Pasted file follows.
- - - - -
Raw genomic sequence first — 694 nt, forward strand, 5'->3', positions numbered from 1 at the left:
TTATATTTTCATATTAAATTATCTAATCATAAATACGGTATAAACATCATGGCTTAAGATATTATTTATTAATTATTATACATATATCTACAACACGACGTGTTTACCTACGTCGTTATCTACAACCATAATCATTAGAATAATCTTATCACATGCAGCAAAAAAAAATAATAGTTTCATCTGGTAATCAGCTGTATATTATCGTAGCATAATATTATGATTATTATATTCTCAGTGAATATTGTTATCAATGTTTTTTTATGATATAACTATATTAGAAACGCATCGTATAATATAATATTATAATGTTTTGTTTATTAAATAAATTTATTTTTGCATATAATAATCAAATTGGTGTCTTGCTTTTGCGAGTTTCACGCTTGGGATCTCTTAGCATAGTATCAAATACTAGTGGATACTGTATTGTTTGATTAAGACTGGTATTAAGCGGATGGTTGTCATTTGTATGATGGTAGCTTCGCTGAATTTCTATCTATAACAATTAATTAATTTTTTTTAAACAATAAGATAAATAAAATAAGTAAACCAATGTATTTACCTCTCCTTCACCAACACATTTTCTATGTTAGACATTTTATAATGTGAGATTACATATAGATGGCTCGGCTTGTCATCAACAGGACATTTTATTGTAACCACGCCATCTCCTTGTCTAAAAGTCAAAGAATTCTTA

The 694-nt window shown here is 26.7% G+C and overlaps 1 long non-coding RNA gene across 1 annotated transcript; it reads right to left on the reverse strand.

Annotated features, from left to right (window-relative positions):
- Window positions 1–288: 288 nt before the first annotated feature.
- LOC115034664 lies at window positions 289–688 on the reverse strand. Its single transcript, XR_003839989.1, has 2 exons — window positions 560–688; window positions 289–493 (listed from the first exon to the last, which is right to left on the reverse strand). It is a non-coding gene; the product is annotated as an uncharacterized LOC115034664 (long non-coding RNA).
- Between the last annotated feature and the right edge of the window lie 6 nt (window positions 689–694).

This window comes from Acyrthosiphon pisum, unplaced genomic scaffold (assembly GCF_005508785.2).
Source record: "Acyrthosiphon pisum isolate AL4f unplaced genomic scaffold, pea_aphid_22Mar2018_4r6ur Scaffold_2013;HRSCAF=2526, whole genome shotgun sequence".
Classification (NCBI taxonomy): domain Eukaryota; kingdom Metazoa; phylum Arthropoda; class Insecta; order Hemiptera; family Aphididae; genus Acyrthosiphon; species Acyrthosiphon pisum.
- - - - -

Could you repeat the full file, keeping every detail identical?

Raw genomic sequence first — 694 nt, forward strand, 5'->3', positions numbered from 1 at the left:
TTATATTTTCATATTAAATTATCTAATCATAAATACGGTATAAACATCATGGCTTAAGATATTATTTATTAATTATTATACATATATCTACAACACGACGTGTTTACCTACGTCGTTATCTACAACCATAATCATTAGAATAATCTTATCACATGCAGCAAAAAAAAATAATAGTTTCATCTGGTAATCAGCTGTATATTATCGTAGCATAATATTATGATTATTATATTCTCAGTGAATATTGTTATCAATGTTTTTTTATGATATAACTATATTAGAAACGCATCGTATAATATAATATTATAATGTTTTGTTTATTAAATAAATTTATTTTTGCATATAATAATCAAATTGGTGTCTTGCTTTTGCGAGTTTCACGCTTGGGATCTCTTAGCATAGTATCAAATACTAGTGGATACTGTATTGTTTGATTAAGACTGGTATTAAGCGGATGGTTGTCATTTGTATGATGGTAGCTTCGCTGAATTTCTATCTATAACAATTAATTAATTTTTTTTAAACAATAAGATAAATAAAATAAGTAAACCAATGTATTTACCTCTCCTTCACCAACACATTTTCTATGTTAGACATTTTATAATGTGAGATTACATATAGATGGCTCGGCTTGTCATCAACAGGACATTTTATTGTAACCACGCCATCTCCTTGTCTAAAAGTCAAAGAATTCTTA

The 694-nt window shown here is 26.7% G+C and overlaps 1 long non-coding RNA gene across 1 annotated transcript; it reads right to left on the reverse strand.

Annotated features, from left to right (window-relative positions):
- Window positions 1–288: 288 nt before the first annotated feature.
- LOC115034664 lies at window positions 289–688 on the reverse strand. Its single transcript, XR_003839989.1, has 2 exons — window positions 560–688; window positions 289–493 (listed from the first exon to the last, which is right to left on the reverse strand). It is a non-coding gene; the product is annotated as an uncharacterized LOC115034664 (long non-coding RNA).
- Between the last annotated feature and the right edge of the window lie 6 nt (window positions 689–694).

This window comes from Acyrthosiphon pisum, unplaced genomic scaffold (assembly GCF_005508785.2).
Source record: "Acyrthosiphon pisum isolate AL4f unplaced genomic scaffold, pea_aphid_22Mar2018_4r6ur Scaffold_2013;HRSCAF=2526, whole genome shotgun sequence".
Classification (NCBI taxonomy): domain Eukaryota; kingdom Metazoa; phylum Arthropoda; class Insecta; order Hemiptera; family Aphididae; genus Acyrthosiphon; species Acyrthosiphon pisum.